Public relations provides a potent tool in the promotion of a better understanding of democracy. In the battle of ideologies that rages today between democracy and communism, the United States is an open forum for conflicting views. That very fact carries with it the obligation to rally the American people dynamically behind democracy.
Public relations counteracts the tyranny of the majority and helps re-establish the inherent pluralism of America. Majority ideas often begin as minority ideas. Both are important. The Bill of Rights protects the right to freedom of expression for every individual and group.
Long ago, John Stuart Mill described the importance of minority opinion to society as follows:
If all mankind minus one were of one opinion and only one person were of the contrary opinion, mankind would be no more justified in silencing that one person than he, if he had the power, would be justified in silencing mankind. Were an opinion a personal possession of no value except to its owner, if to be obstructed in the enjoyment of it were simply a private injury, it would make some difference whether the injury was inflicted only on a few persons or on him; but the peculiar evil of silencing the expression of an opinion is that it is robbing the human race, posterity as well as the existing generation, those who dissent from the opinion still more than those who hold it.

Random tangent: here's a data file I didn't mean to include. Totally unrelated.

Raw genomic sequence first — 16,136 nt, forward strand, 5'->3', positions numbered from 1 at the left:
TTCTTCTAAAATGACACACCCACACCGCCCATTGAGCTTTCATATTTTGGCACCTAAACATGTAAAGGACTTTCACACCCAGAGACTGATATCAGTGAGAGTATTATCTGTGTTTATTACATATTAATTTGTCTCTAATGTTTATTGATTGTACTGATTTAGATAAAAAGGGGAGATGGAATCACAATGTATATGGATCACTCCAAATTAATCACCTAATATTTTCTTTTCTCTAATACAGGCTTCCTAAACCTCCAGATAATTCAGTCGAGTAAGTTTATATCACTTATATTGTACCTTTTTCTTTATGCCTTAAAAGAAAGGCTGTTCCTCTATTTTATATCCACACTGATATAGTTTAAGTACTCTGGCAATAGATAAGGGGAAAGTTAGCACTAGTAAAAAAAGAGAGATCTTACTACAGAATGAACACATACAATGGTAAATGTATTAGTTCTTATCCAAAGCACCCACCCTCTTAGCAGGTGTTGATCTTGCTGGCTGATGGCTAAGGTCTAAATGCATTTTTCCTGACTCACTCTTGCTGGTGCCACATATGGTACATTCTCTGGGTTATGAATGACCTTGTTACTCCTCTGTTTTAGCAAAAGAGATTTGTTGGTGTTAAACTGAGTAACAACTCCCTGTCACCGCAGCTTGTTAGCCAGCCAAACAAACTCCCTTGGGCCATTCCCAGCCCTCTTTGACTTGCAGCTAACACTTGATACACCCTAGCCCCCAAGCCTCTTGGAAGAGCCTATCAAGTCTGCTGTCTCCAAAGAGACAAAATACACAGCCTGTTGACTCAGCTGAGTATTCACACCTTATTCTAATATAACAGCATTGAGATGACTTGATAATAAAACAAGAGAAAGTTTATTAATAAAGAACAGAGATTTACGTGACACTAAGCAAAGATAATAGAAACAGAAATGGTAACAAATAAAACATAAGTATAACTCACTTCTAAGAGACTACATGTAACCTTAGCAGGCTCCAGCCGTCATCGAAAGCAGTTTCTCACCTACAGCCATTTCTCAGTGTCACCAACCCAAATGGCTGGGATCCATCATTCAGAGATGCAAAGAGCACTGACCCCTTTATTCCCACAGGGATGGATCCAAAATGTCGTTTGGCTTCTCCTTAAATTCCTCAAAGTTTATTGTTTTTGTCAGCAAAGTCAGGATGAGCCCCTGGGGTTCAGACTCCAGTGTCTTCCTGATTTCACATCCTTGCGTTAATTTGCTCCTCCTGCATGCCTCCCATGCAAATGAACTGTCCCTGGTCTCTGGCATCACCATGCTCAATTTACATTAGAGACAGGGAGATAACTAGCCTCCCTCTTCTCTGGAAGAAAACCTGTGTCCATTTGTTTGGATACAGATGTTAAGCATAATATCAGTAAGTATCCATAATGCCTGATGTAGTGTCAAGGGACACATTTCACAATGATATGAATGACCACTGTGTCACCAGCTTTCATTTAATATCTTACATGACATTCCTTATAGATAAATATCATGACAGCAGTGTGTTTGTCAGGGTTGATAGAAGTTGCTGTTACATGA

Majority opinions must further be evaluated, for majority itself may obscure the fact that it is composed of diverse opinions. When a public opinion poll results in 52 per cent for one side of a question and 48 per cent for the other, little attention is paid to the component parts in each side.
Progressive laws regarding child labor, working hours, wages, and women suffrage were brought about by effective public relations activities, which won the support of people who were passive or opposed to such laws. Small groups have worked effectively for the social interest by application of public relations research, strategy, and tactics.
Public relations provides the knowledge and the techniques that enable leaders to be more effective. In a democracy, leadership is dependent on understanding the public and knowing how to reach it.
To citizens in general, public relations is important because it helps them to understand the society of which we are all a part, to know and evaluate the viewpoints of others, to exert leadership in modifying conditions that affect us, to evaluate efforts being made by others, and to persuade or suggest courses of action.
To the businessman, public relations is also vital because he deals with many publics— with purveyors, workers, customers, government, community, retailers, wholesalers, stockholders, sources of credit, and the like. Each of these publics plays its part in the life of an individual business. Insensitivity to any of these publics may affect the total relationships, for the delicate adjustments and relationships with the public do not depend only on what is actually done: they also depend on what members of any of these publics think has been done or not done.
Excerpted from Public Relations by Edward L. Bernays. Copyright © 1952 University of Oklahoma Press. Excerpted by permission of UNIVERSITY OF OKLAHOMA PRESS.